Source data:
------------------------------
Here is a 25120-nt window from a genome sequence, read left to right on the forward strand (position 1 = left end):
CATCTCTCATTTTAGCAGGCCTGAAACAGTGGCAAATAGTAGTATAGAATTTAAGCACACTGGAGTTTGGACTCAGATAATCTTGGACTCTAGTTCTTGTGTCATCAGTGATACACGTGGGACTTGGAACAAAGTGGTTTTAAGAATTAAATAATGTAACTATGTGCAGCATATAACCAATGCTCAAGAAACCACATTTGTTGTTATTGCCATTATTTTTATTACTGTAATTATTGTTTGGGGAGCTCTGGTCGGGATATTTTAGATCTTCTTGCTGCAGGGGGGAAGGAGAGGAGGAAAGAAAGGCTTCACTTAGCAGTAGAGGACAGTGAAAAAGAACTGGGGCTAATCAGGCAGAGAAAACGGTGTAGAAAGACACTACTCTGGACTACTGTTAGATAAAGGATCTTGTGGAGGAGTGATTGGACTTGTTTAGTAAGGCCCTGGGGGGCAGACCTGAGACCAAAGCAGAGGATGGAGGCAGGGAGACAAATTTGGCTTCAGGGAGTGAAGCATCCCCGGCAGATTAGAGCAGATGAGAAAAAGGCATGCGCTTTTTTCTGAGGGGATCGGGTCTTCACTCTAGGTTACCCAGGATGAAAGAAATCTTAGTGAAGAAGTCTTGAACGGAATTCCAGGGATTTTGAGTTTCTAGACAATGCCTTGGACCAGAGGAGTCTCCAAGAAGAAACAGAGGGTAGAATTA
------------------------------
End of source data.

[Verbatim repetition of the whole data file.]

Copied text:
Here is a 25120-nt window from a genome sequence, read left to right on the forward strand (position 1 = left end):
CATCTCTCATTTTAGCAGGCCTGAAACAGTGGCAAATAGTAGTATAGAATTTAAGCACACTGGAGTTTGGACTCAGATAATCTTGGACTCTAGTTCTTGTGTCATCAGTGATACACGTGGGACTTGGAACAAAGTGGTTTTAAGAATTAAATAATGTAACTATGTGCAGCATATAACCAATGCTCAAGAAACCACATTTGTTGTTATTGCCATTATTTTTATTACTGTAATTATTGTTTGGGGAGCTCTGGTCGGGATATTTTAGATCTTCTTGCTGCAGGGGGGAAGGAGAGGAGGAAAGAAAGGCTTCACTTAGCAGTAGAGGACAGTGAAAAAGAACTGGGGCTAATCAGGCAGAGAAAACGGTGTAGAAAGACACTACTCTGGACTACTGTTAGATAAAGGATCTTGTGGAGGAGTGATTGGACTTGTTTAGTAAGGCCCTGGGGGGCAGACCTGAGACCAAAGCAGAGGATGGAGGCAGGGAGACAAATTTGGCTTCAGGGAGTGAAGCATCCCCGGCAGATTAGAGCAGATGAGAAAAAGGCATGCGCTTTTTTCTGAGGGGATCGGGTCTTCACTCTAGGTTACCCAGGATGAAAGAAATCTTAGTGAAGAAGTCTTGAACGGAATTCCAGGGATTTTGAGTTTCTAGACAATGCCTTGGACCAGAGGAGTCTCCAAGAAGAAACAGAGGGTAGAATTA